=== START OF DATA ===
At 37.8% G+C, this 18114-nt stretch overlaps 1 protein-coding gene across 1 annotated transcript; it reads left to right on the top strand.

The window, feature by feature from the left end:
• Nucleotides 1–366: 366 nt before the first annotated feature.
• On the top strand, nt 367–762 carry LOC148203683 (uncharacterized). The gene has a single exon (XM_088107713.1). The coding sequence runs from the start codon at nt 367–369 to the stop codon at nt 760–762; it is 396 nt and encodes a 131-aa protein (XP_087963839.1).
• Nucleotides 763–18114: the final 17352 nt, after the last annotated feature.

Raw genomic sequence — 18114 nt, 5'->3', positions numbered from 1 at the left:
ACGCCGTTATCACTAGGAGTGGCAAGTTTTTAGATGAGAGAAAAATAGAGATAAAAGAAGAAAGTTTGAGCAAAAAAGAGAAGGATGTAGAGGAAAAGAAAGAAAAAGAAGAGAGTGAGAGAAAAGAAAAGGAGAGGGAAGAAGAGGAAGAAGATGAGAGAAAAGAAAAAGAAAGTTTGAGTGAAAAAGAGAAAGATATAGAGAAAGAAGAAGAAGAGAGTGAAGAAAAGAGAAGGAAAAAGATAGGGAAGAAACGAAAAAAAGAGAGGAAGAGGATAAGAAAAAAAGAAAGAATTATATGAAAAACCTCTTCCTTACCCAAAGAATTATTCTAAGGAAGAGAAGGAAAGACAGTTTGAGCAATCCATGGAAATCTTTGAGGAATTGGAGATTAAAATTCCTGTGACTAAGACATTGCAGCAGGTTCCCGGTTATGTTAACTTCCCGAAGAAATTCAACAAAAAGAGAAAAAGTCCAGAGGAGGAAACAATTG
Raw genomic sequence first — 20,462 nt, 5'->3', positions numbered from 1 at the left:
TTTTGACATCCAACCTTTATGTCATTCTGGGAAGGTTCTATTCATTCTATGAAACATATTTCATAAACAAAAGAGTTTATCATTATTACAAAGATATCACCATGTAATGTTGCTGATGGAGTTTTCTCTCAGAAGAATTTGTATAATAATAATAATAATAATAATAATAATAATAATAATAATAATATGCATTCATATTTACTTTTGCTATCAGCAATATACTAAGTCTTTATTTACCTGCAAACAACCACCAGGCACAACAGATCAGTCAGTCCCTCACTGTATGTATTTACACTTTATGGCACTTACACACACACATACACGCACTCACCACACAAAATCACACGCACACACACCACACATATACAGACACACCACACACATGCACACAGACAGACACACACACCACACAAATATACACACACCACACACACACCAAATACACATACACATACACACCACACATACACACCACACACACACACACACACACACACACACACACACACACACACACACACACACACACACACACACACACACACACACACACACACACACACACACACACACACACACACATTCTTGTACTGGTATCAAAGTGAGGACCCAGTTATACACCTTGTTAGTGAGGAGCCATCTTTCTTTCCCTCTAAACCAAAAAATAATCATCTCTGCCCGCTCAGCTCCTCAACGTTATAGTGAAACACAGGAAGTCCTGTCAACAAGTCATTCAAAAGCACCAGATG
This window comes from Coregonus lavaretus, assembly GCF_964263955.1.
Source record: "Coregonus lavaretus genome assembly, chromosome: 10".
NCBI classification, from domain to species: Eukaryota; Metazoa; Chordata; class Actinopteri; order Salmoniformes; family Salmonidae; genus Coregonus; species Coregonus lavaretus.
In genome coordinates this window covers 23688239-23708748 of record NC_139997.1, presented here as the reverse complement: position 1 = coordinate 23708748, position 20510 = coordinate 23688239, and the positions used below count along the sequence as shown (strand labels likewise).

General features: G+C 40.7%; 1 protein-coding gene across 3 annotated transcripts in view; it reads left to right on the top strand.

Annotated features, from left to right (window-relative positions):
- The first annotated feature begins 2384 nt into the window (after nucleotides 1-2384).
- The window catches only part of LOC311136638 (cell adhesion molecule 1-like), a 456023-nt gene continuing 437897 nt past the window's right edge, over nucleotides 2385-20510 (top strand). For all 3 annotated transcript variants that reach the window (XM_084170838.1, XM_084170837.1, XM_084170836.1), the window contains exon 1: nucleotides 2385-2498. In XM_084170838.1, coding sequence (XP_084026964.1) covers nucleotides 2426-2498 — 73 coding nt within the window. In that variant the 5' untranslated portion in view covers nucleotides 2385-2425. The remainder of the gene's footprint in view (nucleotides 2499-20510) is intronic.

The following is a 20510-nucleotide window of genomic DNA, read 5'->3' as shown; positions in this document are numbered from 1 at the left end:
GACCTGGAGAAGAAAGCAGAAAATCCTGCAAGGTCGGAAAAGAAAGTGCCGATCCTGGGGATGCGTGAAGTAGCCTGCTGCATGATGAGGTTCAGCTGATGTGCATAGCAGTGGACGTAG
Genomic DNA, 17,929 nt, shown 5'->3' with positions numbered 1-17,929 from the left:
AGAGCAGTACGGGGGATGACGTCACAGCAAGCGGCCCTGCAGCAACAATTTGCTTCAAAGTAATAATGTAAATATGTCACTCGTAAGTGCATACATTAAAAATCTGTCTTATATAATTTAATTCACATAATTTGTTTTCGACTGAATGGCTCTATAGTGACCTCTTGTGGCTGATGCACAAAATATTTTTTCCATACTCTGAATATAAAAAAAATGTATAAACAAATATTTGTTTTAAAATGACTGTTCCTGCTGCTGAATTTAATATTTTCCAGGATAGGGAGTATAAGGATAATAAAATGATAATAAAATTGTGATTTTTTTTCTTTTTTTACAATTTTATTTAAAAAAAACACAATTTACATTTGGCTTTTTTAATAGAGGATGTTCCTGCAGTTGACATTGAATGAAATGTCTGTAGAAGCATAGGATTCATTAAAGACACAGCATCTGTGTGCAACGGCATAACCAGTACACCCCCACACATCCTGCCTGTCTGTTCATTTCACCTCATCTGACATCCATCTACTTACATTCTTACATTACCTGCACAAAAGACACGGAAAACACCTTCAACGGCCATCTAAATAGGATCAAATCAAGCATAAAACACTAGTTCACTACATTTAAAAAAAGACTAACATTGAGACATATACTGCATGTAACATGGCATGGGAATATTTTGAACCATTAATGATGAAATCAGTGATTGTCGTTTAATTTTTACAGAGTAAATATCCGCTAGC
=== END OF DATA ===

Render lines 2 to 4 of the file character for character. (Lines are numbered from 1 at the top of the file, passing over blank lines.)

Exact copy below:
The window, feature by feature from the left end:
• Nucleotides 1–366: 366 nt before the first annotated feature.
• On the top strand, nt 367–762 carry LOC148203683 (uncharacterized). The gene has a single exon (XM_088107713.1). The coding sequence runs from the start codon at nt 367–369 to the stop codon at nt 760–762; it is 396 nt and encodes a 131-aa protein (XP_087963839.1).